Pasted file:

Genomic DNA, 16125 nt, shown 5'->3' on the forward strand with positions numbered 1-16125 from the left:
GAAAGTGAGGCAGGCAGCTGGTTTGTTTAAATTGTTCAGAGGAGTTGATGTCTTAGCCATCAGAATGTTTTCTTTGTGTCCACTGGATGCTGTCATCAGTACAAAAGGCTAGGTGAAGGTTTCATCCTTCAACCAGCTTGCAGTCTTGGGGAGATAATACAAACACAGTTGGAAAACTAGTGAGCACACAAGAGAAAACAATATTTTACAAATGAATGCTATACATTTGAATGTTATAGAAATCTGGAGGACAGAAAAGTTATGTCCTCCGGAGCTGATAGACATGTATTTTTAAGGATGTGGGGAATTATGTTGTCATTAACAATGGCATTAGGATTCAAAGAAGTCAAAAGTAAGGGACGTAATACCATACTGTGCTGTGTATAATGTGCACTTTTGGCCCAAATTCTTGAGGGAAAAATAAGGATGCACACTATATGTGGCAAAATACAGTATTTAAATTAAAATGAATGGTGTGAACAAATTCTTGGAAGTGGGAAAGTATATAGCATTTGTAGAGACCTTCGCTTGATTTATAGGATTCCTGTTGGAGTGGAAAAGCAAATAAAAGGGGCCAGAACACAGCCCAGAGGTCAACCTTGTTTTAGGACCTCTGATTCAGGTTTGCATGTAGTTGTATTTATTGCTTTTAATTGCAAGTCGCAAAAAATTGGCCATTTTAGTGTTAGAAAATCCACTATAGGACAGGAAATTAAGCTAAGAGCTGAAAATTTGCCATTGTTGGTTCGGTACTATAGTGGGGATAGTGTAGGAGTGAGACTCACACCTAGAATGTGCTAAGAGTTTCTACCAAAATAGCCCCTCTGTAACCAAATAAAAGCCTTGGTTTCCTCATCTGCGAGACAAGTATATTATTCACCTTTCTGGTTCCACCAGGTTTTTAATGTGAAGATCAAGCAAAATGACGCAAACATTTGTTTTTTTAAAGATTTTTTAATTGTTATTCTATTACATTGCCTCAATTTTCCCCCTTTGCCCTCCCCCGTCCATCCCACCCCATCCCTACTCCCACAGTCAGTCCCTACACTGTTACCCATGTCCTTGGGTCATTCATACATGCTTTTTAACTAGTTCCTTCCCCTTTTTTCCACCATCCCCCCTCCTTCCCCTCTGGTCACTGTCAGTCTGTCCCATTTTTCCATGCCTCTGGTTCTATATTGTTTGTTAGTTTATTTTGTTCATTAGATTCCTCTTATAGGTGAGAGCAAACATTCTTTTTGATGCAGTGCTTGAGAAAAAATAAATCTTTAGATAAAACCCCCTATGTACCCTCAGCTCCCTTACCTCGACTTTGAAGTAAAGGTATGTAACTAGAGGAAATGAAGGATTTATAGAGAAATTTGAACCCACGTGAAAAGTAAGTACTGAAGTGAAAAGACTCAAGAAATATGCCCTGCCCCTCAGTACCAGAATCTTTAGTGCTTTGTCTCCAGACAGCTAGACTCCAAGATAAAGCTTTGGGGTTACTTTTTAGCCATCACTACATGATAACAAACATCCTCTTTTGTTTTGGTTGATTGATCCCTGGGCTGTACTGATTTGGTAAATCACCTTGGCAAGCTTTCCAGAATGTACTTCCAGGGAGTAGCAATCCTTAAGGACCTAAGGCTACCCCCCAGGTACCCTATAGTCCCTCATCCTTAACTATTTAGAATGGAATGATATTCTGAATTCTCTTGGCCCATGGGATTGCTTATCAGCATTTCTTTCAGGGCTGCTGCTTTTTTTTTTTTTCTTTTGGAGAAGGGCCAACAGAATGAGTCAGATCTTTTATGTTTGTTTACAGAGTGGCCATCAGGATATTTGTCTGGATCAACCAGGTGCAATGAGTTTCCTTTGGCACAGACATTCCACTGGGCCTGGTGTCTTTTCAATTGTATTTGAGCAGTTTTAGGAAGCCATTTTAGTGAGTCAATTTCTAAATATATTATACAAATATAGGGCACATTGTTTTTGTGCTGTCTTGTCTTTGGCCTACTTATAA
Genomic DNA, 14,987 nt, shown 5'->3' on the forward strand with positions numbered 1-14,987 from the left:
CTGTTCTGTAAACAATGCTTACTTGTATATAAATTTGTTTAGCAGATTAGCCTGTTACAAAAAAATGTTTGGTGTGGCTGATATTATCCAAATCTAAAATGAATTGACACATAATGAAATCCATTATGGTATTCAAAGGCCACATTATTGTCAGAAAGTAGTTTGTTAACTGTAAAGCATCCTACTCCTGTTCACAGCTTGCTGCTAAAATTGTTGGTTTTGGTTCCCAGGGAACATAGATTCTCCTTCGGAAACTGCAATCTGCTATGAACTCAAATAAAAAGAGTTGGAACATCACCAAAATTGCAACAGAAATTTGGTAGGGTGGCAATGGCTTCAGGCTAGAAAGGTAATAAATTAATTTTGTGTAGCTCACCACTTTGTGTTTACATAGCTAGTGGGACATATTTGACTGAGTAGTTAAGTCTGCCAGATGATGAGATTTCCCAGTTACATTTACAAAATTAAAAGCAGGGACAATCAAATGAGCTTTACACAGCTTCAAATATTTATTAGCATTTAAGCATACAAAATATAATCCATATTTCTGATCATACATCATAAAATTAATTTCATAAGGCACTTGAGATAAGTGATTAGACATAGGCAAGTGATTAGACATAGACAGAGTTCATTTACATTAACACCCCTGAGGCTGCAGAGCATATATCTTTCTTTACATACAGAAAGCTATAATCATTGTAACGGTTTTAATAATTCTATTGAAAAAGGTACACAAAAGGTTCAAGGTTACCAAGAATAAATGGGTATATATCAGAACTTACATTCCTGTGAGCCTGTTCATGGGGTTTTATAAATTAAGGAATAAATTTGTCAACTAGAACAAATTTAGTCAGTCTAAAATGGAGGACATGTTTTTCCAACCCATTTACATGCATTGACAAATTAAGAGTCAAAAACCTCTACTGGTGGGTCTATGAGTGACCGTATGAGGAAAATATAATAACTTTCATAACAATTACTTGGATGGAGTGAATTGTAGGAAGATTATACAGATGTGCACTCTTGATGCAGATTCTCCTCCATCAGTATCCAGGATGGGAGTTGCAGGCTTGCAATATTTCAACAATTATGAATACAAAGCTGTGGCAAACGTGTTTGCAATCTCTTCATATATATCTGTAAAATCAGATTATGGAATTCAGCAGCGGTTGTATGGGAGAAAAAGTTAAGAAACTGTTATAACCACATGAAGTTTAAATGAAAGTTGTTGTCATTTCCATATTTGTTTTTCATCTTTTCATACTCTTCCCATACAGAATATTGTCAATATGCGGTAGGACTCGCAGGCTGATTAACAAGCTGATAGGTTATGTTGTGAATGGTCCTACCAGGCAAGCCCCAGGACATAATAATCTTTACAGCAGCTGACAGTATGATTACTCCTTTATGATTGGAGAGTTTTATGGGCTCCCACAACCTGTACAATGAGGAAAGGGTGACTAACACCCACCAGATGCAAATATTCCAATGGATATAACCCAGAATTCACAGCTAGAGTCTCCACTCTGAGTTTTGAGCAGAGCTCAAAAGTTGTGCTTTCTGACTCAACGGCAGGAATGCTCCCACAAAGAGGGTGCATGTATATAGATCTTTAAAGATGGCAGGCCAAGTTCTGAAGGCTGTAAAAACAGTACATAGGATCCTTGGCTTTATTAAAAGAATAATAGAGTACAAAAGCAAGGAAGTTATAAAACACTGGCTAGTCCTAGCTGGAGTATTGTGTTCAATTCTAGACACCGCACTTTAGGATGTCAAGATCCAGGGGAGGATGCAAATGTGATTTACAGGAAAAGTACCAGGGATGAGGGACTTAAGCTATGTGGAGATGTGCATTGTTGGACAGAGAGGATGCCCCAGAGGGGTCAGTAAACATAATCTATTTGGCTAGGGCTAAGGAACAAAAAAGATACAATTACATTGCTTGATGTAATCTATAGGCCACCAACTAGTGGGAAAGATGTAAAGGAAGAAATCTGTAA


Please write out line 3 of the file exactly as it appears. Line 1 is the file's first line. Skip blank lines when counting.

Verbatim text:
Genomic DNA, 14,987 nt, shown 5'->3' on the forward strand with positions numbered 1-14,987 from the left: